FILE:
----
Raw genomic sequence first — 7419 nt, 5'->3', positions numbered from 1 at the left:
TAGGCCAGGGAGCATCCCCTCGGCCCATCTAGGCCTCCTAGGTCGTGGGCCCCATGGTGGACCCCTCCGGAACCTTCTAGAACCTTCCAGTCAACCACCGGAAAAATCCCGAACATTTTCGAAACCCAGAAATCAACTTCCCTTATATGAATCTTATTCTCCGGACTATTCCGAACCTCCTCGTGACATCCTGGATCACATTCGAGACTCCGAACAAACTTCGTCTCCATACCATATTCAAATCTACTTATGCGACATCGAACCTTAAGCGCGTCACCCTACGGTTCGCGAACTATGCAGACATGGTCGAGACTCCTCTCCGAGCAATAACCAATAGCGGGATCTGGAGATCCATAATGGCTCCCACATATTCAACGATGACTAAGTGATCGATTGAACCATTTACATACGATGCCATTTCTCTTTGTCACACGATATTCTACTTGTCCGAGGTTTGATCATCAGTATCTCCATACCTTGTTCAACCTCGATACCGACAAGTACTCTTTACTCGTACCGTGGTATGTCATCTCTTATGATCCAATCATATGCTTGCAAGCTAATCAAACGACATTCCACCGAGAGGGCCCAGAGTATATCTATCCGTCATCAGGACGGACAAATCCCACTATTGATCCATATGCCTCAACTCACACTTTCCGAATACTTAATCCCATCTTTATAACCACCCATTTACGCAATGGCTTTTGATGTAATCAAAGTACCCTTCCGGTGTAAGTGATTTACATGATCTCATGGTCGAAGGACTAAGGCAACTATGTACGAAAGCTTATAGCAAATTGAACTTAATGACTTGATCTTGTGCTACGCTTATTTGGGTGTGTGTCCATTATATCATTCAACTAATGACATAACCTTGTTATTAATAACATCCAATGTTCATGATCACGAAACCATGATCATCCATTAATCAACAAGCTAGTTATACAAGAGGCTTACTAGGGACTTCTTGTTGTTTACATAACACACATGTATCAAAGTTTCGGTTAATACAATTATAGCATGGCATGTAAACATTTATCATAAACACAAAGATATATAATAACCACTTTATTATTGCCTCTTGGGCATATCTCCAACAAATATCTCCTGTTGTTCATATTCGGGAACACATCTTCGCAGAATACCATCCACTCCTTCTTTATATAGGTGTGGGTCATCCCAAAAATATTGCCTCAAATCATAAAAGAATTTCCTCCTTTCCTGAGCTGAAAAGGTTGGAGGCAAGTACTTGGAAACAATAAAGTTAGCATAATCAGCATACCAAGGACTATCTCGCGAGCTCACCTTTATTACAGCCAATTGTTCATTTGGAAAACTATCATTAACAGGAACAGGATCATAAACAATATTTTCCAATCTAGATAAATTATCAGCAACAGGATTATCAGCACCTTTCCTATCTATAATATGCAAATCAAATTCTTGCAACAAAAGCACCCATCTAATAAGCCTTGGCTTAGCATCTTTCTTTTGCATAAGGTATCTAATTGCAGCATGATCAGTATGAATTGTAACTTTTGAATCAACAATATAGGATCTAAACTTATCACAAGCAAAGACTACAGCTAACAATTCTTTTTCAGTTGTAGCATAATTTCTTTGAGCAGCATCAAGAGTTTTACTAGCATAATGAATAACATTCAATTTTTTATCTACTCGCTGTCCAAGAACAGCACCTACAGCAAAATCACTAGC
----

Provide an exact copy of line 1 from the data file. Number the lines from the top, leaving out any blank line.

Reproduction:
Raw genomic sequence first — 7419 nt, 5'->3', positions numbered from 1 at the left: